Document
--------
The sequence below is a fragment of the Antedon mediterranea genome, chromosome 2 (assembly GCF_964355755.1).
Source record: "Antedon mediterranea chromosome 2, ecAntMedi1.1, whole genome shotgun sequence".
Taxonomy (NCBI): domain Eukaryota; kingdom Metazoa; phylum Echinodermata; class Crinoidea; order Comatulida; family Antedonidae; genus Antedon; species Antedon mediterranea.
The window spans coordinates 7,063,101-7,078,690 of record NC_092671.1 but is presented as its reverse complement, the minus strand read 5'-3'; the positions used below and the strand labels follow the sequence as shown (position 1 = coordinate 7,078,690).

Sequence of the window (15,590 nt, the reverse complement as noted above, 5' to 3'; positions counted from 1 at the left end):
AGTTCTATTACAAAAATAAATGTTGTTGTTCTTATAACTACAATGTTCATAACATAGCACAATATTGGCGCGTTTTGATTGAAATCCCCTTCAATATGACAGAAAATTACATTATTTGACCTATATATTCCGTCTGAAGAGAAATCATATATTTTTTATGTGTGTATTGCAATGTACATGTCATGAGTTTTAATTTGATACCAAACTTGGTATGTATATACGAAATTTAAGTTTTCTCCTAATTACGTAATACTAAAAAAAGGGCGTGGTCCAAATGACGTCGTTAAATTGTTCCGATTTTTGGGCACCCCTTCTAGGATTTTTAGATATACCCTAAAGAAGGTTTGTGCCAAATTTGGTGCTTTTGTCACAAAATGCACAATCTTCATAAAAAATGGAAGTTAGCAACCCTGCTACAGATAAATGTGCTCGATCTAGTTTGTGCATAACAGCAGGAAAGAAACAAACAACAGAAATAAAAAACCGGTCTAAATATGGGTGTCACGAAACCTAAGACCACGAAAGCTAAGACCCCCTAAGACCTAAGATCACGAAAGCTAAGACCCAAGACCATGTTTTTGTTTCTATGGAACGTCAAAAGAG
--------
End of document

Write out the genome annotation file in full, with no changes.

The sequence below is a fragment of the Antedon mediterranea genome, chromosome 2 (assembly GCF_964355755.1).
Source record: "Antedon mediterranea chromosome 2, ecAntMedi1.1, whole genome shotgun sequence".
Taxonomy (NCBI): domain Eukaryota; kingdom Metazoa; phylum Echinodermata; class Crinoidea; order Comatulida; family Antedonidae; genus Antedon; species Antedon mediterranea.
The window spans coordinates 7,063,101-7,078,690 of record NC_092671.1 but is presented as its reverse complement, the minus strand read 5'-3'; the positions used below and the strand labels follow the sequence as shown (position 1 = coordinate 7,078,690).

Sequence of the window (15,590 nt, the reverse complement as noted above, 5' to 3'; positions counted from 1 at the left end):
AGTTCTATTACAAAAATAAATGTTGTTGTTCTTATAACTACAATGTTCATAACATAGCACAATATTGGCGCGTTTTGATTGAAATCCCCTTCAATATGACAGAAAATTACATTATTTGACCTATATATTCCGTCTGAAGAGAAATCATATATTTTTTATGTGTGTATTGCAATGTACATGTCATGAGTTTTAATTTGATACCAAACTTGGTATGTATATACGAAATTTAAGTTTTCTCCTAATTACGTAATACTAAAAAAAGGGCGTGGTCCAAATGACGTCGTTAAATTGTTCCGATTTTTGGGCACCCCTTCTAGGATTTTTAGATATACCCTAAAGAAGGTTTGTGCCAAATTTGGTGCTTTTGTCACAAAATGCACAATCTTCATAAAAAATGGAAGTTAGCAACCCTGCTACAGATAAATGTGCTCGATCTAGTTTGTGCATAACAGCAGGAAAGAAACAAACAACAGAAATAAAAAACCGGTCTAAATATGGGTGTCACGAAACCTAAGACCACGAAAGCTAAGACCCCCTAAGACCTAAGATCACGAAAGCTAAGACCCAAGACCATGTTTTTGTTTCTATGGAACGTCAAAAGAG